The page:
“A couple years ago, I was using a bucket in independent ball as a toilet,” he said.

Not anymore.

Hill became a valuable member of the Dodgers’ staff, signed a rich contract and has helped them make it back to the World Series for the first time since 1988.

Like Hill, All-Star shortstop Corey Seager is expected to make his first World Series appearance. Seager got there a bit faster — at 23, a season after he was the NL Rookie of the Year.

Seager didn’t play in the NL Championship Series against the Cubs because of a back injury. But Roberts said team was “very confident” Seager was ready to return.

Seager hit .295 with 22 home runs and 77 RBIs this year. He went 3 for 11 with four walks in the NL Division Series against Arizona, but tweaked his back during a slide in Game 3.

Charlie Culberson did well while filling in for Seager during the NLCS. Chris Taylor also saw action at shortstop against the Cubs and was the co-MVP of the series.

It is possible Seager could be the designated hitter for the Dodgers when the Series moves to Houston.

“In a perfect world, he would play shortstop and hit second,” Roberts said.

SEATTLE (AP) — Will Bruin is just glad to be back in the MLS playoffs. This time, he’s going with a team that has never missed them.

Nicolas Loderio scored two goals, Bruin had his third in the past two games and the Seattle Sounders beat the Colorado Rapids 3-0 on Sunday in the regular-season finale to take the No. 2 playoff seed in the Western Conference.

The defending MLS Cup champion Sounders (14-9-11) avoided this week’s knockout round.

Bruin joined the Seattle last December after spending his first six seasons in the league with Houston. The Dynamo missed out on the postseason in 2014, 2015, and 2016.

But the Sounders have made it all nine years of their existence. The other established teams in the league have missed at least one postseason during that stretch.

“That’s exactly why I came here,” Bruin said. “For me personally, it feels good to get back in. I think it’s clicking pretty well right now. Everybody knows their roles and knows where they need to be. . The goals will take care of themselves.”

Bruin’s ninth-minute goal put Seattle on the board and gave him 11 for the season.

Lodeiro sent a penalty kick past goalkeeper Tim Howard in the 64th minute, then scored again in the third minute of stoppage time. He finished the regular season with seven goals.

“When we finished the first 45 (minutes), we talked in the dressing room and said, ‘OK, keep going forward,” Lodeiro said. “We wanted to play with more consistency and wait for our moment. That penalty was a big moment. They lost a man (to a red card), and we got control of the game.”

Both teams finished with 10 men, each losing a player to a straight red after video reviews by referee Christopher Penso.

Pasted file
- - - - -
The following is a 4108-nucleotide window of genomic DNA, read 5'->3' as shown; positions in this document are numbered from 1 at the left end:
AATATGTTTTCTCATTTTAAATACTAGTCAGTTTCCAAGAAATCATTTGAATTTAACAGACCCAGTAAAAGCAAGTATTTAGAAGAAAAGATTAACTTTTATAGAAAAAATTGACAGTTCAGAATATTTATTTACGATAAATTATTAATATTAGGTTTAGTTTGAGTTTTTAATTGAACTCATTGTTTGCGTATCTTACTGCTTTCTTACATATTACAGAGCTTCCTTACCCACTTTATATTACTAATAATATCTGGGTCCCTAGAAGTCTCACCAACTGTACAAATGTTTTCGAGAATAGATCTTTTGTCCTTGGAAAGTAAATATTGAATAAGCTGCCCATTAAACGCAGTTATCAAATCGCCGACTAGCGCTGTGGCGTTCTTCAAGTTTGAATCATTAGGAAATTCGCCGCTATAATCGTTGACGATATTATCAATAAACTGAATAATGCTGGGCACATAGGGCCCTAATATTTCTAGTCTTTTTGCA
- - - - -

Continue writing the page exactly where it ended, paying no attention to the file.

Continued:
Seattle’s Clint Dempsey was sent off in the 24th minute. With Rapids defender Mike da Fonte tight on him in the Colorado penalty area, Dempsey swung around with his right arm, and da Fonte fell to the ground holding his face.

Penso halted play, went to the video review area, and within half a minute came back across the field toward Dempsey and pulled out the red card. Dempsey will be suspended for Seattle’s first playoff game.

Sounders coach Brian Schmetzer was reserving judgment.

“I’ll watch the tape, I’ll sit down with Clint and figure out his version, and we will proceed,” he said. “I’m not allowing one play to derail what we can accomplish. That won’t happen.”

In the 61st minute, Colorado’s Axel Sjoberg took down Bruin inside the 6-yard box. Penso called the PK, went to the video screen and came back with a red for Sjoberg.

Colorado, which made last year’s Western Conference finals, ended the season at 9-16-6. The Rapids had a chance to tie it in the 53rd minute after Seattle’s Harry Shipp was whistled for a hand ball. But Dominique Badji slammed the ensuing penalty kick off the left post. That helped Sounders goalkeeper Stefan Frei preserve his league-leading 13th shutout.

“Certainly in the last seven or eight games, they’ve given absolutely everything,” Rapids interim coach Steve Cooke said of his players. “That speaks to the character of the people, especially the senior players.”

The Sounders tied with Portland atop the Western Conference with 53 points apiece. But the Timbers (15-11-8), who scored a 2-1 win at home against Vancouver on Sunday, gained the No. 1 seed by virtue of having one more win than Seattle.

Schmetzer was fine with that.

“The mood in (the locker room) right now is we’re going to enjoy this moment,” he said. “There wasn’t any moment where the players went, ‘Whew, I’m glad that’s over.’ They’re already looking forward to the next game.”